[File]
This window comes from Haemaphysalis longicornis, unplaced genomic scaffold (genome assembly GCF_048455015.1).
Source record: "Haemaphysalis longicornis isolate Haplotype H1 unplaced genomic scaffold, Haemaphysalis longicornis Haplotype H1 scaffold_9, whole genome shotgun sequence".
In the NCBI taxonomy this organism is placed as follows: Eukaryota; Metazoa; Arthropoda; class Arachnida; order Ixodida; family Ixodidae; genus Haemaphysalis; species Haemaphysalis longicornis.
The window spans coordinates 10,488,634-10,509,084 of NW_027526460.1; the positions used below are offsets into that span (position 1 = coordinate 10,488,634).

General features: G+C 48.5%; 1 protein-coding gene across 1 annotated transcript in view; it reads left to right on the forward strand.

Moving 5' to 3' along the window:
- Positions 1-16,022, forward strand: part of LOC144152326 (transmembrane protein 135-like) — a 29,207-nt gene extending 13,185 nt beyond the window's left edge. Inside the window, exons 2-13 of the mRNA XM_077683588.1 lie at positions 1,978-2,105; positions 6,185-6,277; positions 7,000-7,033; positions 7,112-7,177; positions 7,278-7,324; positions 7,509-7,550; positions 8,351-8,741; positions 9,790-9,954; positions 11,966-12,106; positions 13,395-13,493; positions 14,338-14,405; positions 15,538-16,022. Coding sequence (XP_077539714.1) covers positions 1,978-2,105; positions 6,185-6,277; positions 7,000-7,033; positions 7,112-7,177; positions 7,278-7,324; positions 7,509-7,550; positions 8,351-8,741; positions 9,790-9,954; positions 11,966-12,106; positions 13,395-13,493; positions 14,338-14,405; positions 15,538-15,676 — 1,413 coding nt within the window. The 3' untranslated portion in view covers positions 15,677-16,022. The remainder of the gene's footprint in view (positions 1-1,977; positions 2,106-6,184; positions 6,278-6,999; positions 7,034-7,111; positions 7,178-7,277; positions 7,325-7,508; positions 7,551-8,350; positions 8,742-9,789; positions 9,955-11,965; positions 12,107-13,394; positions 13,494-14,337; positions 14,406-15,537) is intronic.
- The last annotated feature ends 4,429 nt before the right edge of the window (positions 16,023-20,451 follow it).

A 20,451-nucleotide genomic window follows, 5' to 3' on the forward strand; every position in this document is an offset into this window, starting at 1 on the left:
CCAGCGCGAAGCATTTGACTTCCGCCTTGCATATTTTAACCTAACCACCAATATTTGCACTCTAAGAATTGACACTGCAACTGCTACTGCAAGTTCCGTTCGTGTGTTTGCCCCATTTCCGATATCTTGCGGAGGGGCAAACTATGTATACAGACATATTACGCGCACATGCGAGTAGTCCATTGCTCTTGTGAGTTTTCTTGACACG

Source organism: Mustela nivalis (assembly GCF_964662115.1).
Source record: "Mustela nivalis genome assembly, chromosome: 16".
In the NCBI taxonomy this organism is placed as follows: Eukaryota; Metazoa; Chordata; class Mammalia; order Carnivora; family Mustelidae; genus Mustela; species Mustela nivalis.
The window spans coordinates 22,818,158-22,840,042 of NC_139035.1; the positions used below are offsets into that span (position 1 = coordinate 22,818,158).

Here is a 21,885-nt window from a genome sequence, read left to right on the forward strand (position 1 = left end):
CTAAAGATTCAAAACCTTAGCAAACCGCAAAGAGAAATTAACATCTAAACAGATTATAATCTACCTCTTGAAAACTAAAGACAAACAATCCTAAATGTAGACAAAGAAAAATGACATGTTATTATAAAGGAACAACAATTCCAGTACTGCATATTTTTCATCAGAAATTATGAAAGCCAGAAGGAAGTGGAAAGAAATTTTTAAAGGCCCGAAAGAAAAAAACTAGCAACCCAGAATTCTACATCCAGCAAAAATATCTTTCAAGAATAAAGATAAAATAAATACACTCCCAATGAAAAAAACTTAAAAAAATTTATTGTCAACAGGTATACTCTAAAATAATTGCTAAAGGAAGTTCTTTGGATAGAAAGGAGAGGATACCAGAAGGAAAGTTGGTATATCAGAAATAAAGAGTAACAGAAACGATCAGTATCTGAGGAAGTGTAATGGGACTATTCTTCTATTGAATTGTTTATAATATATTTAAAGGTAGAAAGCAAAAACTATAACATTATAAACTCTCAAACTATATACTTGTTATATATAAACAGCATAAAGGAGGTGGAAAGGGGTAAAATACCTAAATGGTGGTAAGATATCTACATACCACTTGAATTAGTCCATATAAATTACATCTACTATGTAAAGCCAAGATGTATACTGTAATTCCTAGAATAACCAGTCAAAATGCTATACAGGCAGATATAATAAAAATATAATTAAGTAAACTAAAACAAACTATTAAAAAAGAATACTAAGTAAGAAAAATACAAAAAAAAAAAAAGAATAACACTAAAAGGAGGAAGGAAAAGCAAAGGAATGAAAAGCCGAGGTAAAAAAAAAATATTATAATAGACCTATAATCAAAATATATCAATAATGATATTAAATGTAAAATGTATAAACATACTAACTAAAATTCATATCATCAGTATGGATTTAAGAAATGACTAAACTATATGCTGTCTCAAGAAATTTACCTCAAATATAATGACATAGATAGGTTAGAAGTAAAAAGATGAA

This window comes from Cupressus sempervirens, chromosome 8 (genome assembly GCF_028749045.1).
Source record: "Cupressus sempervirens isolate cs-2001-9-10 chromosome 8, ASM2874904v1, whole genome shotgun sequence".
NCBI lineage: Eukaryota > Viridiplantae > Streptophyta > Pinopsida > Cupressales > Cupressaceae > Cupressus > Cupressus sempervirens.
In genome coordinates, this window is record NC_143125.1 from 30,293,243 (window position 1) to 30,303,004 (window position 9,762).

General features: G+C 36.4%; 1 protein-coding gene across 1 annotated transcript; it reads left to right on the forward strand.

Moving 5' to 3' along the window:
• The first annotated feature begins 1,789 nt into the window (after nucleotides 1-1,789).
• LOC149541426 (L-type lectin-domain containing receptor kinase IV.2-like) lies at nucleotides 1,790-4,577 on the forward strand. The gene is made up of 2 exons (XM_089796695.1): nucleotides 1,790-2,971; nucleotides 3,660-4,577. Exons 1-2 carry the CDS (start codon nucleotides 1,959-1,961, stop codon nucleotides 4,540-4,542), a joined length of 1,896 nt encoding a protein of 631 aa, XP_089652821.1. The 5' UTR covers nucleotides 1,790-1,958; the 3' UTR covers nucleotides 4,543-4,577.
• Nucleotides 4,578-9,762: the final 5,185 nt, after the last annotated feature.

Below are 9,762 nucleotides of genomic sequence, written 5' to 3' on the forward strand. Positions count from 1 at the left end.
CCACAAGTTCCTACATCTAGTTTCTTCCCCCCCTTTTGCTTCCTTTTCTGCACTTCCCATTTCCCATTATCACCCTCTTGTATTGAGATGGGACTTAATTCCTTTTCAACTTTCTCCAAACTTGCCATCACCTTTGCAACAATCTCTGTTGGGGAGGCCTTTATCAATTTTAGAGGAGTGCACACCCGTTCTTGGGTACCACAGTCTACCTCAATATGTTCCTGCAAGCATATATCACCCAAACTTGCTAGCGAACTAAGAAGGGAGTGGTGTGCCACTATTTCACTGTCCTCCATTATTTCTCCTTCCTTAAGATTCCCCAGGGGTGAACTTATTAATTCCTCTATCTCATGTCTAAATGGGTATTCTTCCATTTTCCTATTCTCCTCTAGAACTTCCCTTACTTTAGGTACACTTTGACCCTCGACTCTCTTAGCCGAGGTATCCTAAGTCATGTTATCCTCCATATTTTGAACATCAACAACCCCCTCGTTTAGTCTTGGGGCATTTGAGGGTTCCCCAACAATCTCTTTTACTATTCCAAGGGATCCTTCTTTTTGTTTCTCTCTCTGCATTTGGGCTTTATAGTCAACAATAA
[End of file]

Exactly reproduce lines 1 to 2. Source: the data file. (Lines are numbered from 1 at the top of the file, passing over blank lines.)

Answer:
This window comes from Haemaphysalis longicornis, unplaced genomic scaffold (genome assembly GCF_048455015.1).
Source record: "Haemaphysalis longicornis isolate Haplotype H1 unplaced genomic scaffold, Haemaphysalis longicornis Haplotype H1 scaffold_9, whole genome shotgun sequence".